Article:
10 Books on Disability Justice
In progressive circles, disabled folks are all too often left out of conversations around inclusion and intersectionality. But you can’t achieve comprehensive social justice without disability justice.
As noted by Sins Invalid founder Patty Berne in “Skin, Tooth, and Bone — The Basis of Our Movement Is People: A Disability Justice Primer,” we must remember that “a disability justice framework understands that all bodies are unique and essential, that all bodies have strengths and needs that must be met.”
In our pursuit of disability rights, we should never narrow our focus on disabled people with the most privilege. Fundamentally, disability justice is intersectional, looking not just at ability but also race, socioeconomic status, sexuality, gender, religion, and more. It’s incredibly important to center the lives of those who sit at multiple intersections of identity. This key principle is why queer femmes of color have most often been at the forefront of disability rights advocacy.
This list is in no way comprehensive, but instead acts as a starting place to introduce people to disability justice and its many facets. I hope it provides encouragement — to both disabled and non-disabled readers — to explore more work by these incredible authors.
Care Work: Dreaming Disability Justice by Leah Lakshmi Piepzna-Samarasinha
Whenever people ask me about where to start learning more about disability justice, I recommend Care Work by Leah Lakshmi Piepzna-Samarasinha. The author does a great job of introducing readers to the topic as well as sharing other writers for additional reading. Each essay introduces new ideas around disability, building on the concepts from chapter to chapter.
The Cancer Journals by Audre Lorde
Of course, The Cancer Journals is a must-read for anyone researching disability justice. In these essays, Audre Lorde recounts her own experience with cancer and society’s lack of acknowledgement of women’s pain. The ideas presented in the text aren’t just for those with cancer; these concepts can be applied to society’s view of illness and disability as well.
Stairs and Whispers: D/deaf and Disabled Poets Write Back Edited by Sarah Alland, Khairani Barokka, and Daniel Sluman
I love anthologies because they provide me with an opportunity to read a wide range of perspectives and introduce me to new writers and thinkers. Stairs and Whispers is a great example of an anthology that uses a wide range of media, including links to videos online, to communicate the lived experiences of disabled and D/deaf folks and their perspective on what disability justice means to them.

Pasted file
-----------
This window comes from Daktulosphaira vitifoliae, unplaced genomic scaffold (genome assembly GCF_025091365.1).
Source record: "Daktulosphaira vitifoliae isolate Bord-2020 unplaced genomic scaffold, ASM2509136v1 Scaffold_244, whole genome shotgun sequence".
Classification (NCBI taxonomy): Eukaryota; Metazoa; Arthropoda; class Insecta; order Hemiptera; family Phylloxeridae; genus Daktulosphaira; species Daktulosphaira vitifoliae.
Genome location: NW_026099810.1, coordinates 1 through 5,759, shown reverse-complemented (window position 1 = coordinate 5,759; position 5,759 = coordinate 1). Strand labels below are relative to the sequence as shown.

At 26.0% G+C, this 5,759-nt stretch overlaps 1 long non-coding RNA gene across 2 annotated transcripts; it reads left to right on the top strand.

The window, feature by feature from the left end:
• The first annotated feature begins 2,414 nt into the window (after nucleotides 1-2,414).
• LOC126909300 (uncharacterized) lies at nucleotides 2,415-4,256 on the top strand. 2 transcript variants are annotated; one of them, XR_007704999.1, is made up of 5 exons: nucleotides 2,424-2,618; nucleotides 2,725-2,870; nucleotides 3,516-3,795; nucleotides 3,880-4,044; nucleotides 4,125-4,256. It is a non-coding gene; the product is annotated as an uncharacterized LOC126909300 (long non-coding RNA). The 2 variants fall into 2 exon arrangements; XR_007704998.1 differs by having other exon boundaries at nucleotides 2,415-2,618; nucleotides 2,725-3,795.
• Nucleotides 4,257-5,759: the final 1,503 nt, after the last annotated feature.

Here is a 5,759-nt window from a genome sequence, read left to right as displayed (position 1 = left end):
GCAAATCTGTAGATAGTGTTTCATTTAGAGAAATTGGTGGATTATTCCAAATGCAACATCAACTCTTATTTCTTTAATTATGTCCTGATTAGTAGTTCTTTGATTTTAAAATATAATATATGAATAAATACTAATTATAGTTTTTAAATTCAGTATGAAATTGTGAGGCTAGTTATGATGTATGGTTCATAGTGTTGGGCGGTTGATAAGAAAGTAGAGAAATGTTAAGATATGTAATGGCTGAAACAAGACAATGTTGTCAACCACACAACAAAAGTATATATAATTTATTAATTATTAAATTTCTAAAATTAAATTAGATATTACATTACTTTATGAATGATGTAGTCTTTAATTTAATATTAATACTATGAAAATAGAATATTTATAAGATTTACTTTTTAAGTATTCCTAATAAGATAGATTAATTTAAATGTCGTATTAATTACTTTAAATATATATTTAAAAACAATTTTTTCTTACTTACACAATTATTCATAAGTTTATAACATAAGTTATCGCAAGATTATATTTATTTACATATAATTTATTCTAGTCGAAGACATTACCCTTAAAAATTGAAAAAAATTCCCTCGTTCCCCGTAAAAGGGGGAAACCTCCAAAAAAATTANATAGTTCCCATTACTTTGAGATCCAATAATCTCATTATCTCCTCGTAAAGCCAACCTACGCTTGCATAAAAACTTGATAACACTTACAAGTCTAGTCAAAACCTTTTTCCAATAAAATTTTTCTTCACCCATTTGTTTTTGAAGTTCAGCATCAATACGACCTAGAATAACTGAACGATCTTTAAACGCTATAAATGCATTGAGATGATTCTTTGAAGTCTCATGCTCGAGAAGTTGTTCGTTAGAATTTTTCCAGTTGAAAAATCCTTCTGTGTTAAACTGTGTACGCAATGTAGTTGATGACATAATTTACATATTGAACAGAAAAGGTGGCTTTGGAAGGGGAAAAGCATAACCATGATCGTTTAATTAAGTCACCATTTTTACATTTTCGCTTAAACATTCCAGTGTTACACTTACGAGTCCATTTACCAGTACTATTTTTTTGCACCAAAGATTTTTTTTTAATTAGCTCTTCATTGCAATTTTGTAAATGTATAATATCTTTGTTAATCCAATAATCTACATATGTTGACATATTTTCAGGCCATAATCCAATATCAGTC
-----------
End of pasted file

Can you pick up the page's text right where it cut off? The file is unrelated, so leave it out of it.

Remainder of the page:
The Pedagogy of Pathologization: Dis/abled Girls of Color in the School-Prison Nexus by Subini Ancy Annamma
Subini Ancy Annamma uses a framework formed by critical race theory, disability studies, women and girls’ studies and more to discuss how society creates criminal identities for girls of color, particularly in school. With intersectionality at its core, The Pedagogy of Pathologization illustrates how girls of color are more likely to be described using language that implies deviance or disability.
Deaf People in the Criminal Justice System: Selected Topics on Advocacy, Incarceration, and Social Justice by Debra Guthmann, Gabriel I. Lomas, Damara Goff Paris, and Gabriel A. “Tony” Martin
This book looks at how D/deaf and hard of hearing folks experience the criminal justice system. The various contributors discuss issues like the denial of providing sign language interpreters, lack of training for court and prison staff, the need for better advocacy for D/deaf folks, and so much more.
Capitalism and Disability: Selected Writings by Marta Russell
This series of essays by the late Marta Russell connects the ideas of how capitalism creates an environment where productivity is prized. In this dysfunctional value system, society considers disabled people as “less valuable” because we are viewed as less productive. This assumption harms disabled people in a wide range of ways, which Russell details throughout the book.
Disability Incarcerated: Imprisonment and Disability in the United States and Canada Edited by L. Ben-Moshe, C. Chapman, and A. Carey
An understanding of disability is vital to a comprehensive perspective on the U.S. and Canadian systems of incarceration. These 13 contributors approach the topic from a wide range of perspectives, giving a well-rounded view on the topic.
Exile and Pride: Disability, Queerness, and Liberation by Eli Claire
In this disability justice classic, which was first published in 1999, Eli Claire shares his experience as a genderqueer disabled person, discussing the intersection of queerness and disability. At the time of its publication, Exile and Pride was considered a groundbreaking text that called for a more accessible and inclusive social justice movement.
Feminist, Queer, Crip by Allison Kafer
In Feminist, Queer, Crip, Allison Kafer examines the concept of compulsory heterosexuality and compulsory able-bodiedness and compulsory able-mindedness. Society’s fundamental assumptions that everyone is straight or able-bodied until proven otherwise doubly harms disabled queer folks who sit at the intersections of those identities.
The Ultimate Guide to Sex and Disability: For All of Us Who Live With Disabilities, Chronic Pain & Illness by Miriam Kaufman, Corey Silverberg, and Fran Odette
In a society that often infantilizes disabled people, most people don’t view disabled people as sexual beings. This book pushes back against that stereotype and expands on ideas around sexuality in the disability community.
For additional reading, try this introduction to disability history in the U.S., or brush up on the state of disability representation in children’s books.